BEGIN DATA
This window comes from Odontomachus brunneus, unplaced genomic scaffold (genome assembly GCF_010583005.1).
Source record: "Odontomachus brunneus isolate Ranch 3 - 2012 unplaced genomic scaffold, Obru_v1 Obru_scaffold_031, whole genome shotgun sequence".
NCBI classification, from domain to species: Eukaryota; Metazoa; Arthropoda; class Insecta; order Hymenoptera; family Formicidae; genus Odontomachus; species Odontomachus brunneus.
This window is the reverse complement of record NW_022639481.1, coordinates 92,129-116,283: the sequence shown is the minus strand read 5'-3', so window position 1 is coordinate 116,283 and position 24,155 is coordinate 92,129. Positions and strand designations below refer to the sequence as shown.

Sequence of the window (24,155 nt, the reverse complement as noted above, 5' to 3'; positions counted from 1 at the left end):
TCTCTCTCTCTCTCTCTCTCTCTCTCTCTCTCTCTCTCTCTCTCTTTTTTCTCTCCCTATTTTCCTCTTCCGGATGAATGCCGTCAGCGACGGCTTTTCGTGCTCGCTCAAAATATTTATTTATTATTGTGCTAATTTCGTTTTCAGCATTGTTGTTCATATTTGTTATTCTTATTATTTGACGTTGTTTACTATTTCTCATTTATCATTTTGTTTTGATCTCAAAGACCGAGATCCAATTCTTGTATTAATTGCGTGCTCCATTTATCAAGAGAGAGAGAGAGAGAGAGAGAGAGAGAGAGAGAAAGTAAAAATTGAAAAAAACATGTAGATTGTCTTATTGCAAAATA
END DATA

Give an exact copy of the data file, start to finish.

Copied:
This window comes from Odontomachus brunneus, unplaced genomic scaffold (genome assembly GCF_010583005.1).
Source record: "Odontomachus brunneus isolate Ranch 3 - 2012 unplaced genomic scaffold, Obru_v1 Obru_scaffold_031, whole genome shotgun sequence".
NCBI classification, from domain to species: Eukaryota; Metazoa; Arthropoda; class Insecta; order Hymenoptera; family Formicidae; genus Odontomachus; species Odontomachus brunneus.
This window is the reverse complement of record NW_022639481.1, coordinates 92,129-116,283: the sequence shown is the minus strand read 5'-3', so window position 1 is coordinate 116,283 and position 24,155 is coordinate 92,129. Positions and strand designations below refer to the sequence as shown.

Sequence of the window (24,155 nt, the reverse complement as noted above, 5' to 3'; positions counted from 1 at the left end):
TCTCTCTCTCTCTCTCTCTCTCTCTCTCTCTCTCTCTCTCTCTCTTTTTTCTCTCCCTATTTTCCTCTTCCGGATGAATGCCGTCAGCGACGGCTTTTCGTGCTCGCTCAAAATATTTATTTATTATTGTGCTAATTTCGTTTTCAGCATTGTTGTTCATATTTGTTATTCTTATTATTTGACGTTGTTTACTATTTCTCATTTATCATTTTGTTTTGATCTCAAAGACCGAGATCCAATTCTTGTATTAATTGCGTGCTCCATTTATCAAGAGAGAGAGAGAGAGAGAGAGAGAGAGAGAGAGAAAGTAAAAATTGAAAAAAACATGTAGATTGTCTTATTGCAAAATA